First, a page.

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Preventing tooth decay in children

Child at the dentist

With a focus on preventing tooth decay in children, our research underpins the Welsh Government's approach to improving oral health and delivering better dental care throughout Wales.

Tooth decay in children is a major health concern. This is particularly true for children in deprived communities, where levels of decay are three times higher than in more affluent areas. It is one of the main reasons for young children being admitted to hospital, due to the need for tooth extractions under general anaesthesia.

Our research is supporting Welsh government efforts to tackle the issue and helping to reduce levels of tooth decay in children.

The cause of tooth decay is very well understood, yet 9,000 children require a general anaesthetic for tooth extraction in Wales every year. This research is designed to alleviate the pain and suffering that many still experience needlessly, as a result of poor dietary choices and inadequate oral hygiene.
Professor Ivor Chestnutt Professor and Hon. Consultant in Dental Public Health, Director Postgraduate Studies, and Clinical Director of University Dental Hospital

Exploring the success of Designed to Smile

In 2009, Welsh Government implemented ‘Designed to Smile,’ a national oral health improvement programme. Cardiff University research, led by Professor Ivor Chestnut, found a 12% decrease in rates of tooth decay in 5 year olds since its launch.

The study also provided evidence that early prevention is likely to be most effective at preventing future tooth decay. Children who are decay free by 5 will have less decay throughout their lifetime.

Based on the evidence that early prevention is most likely to minimise tooth decay, the Welsh Government re-focused Designed to Smile to target children under the age of five.

Dad at the dentist with Dewi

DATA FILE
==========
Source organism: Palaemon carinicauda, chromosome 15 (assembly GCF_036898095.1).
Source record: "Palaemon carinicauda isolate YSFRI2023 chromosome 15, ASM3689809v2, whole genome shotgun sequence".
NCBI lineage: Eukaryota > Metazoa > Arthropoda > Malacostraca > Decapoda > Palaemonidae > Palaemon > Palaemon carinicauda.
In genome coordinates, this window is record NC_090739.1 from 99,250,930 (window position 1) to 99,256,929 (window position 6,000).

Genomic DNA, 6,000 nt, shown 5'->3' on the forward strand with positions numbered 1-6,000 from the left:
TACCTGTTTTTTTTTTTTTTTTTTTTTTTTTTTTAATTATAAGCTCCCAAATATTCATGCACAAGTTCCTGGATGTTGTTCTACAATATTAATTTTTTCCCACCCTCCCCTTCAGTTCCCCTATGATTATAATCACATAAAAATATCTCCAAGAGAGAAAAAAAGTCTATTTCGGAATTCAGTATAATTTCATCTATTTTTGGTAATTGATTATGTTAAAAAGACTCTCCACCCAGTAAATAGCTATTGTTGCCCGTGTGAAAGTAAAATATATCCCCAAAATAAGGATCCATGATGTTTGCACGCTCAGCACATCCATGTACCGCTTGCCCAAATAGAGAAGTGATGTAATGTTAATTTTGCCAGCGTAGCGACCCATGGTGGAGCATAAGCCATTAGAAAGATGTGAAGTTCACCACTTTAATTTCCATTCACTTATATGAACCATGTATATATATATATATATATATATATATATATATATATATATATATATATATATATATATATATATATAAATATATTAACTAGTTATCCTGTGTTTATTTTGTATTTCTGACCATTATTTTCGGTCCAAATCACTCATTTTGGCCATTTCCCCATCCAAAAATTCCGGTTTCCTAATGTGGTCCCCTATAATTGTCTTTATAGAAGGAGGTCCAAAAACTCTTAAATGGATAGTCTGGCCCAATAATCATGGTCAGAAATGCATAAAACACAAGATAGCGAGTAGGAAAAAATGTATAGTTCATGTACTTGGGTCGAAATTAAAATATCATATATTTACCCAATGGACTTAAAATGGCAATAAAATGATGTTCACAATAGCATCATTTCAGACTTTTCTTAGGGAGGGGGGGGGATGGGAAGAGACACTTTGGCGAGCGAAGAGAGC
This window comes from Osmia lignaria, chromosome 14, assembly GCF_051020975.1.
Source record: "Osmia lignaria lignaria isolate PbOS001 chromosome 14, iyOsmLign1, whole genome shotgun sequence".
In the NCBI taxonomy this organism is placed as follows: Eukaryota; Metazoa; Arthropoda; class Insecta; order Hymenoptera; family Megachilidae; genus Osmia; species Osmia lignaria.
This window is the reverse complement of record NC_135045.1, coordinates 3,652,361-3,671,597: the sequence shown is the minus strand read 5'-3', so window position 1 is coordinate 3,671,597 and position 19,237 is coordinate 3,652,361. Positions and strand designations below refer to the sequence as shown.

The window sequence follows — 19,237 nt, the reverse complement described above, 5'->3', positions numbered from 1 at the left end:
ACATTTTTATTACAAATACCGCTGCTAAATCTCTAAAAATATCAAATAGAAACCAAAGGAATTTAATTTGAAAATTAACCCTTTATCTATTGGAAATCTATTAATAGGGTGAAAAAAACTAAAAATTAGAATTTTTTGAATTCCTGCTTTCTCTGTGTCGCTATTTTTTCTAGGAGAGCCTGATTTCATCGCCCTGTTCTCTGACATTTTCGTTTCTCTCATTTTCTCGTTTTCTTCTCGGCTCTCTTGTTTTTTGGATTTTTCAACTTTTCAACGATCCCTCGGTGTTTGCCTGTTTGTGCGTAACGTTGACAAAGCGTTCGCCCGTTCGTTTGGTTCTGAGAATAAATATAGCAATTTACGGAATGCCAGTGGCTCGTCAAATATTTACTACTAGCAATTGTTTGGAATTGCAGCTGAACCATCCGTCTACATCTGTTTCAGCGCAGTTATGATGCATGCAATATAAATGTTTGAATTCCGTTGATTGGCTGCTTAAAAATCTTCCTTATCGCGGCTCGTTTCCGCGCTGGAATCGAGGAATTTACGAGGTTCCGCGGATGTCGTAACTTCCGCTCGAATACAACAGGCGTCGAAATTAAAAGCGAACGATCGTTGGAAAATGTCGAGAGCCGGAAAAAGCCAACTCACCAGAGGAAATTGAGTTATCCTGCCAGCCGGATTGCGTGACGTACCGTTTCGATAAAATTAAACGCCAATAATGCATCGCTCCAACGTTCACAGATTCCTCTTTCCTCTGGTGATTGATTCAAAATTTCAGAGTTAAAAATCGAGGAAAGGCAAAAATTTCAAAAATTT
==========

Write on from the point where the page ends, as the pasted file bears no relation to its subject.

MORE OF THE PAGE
Designed to Smile

'Designed to Smile' was introduced in 2009 as a way of improving children’s oral health. Community Dental Service teams give advice to families, provide toothbrushes and fluoride toothpaste, and encourage visits to the dentist.

Each year over 90,000 children in 1,200 schools and nurseries take part in the Designed to Smile tooth brushing scheme, which includes daily tooth-brushing and twice yearly fluoride varnish application.

Cardiff’s ‘Seal or Varnish?’ trial

The majority of tooth decay is located on the biting surface of the first molars which erupt at age six. To prevent this, it is common practice for dentists to apply either a dental sealant or a fluoride varnish directly onto the back teeth.

Fissure sealants are plastic coatings applied to teeth to stop food and bacteria from getting stuck. Applied once, they last for several years. Fluoride varnish is a sticky paste, containing high levels of fluoride, that is painted onto the teeth for added protection. Varnish needs to be reapplied by a dental professional at least twice a year.

Before 2011, there was no conclusive evidence about which treatment was better at preventing tooth decay, or which was more cost-effective.

To address this lack of evidence, Cardiff University researchers undertook one of the largest clinical trials in dentistry. Known as the 'Seal or Varnish?' trial, the study followed over 1,000 six-year-olds for four years in deprived communities in South Wales. Varnish was proved to be just as effective as fissure sealants, but the cost per child of varnish as a treatment proved to be significantly less.

As a result of this, the Welsh Government announced that varnish, rather than fissure sealants, would be routinely offered.

The financial savings made are re-invested in the Designed to Smile programme, increasing the amount of children that benefit from the scheme.

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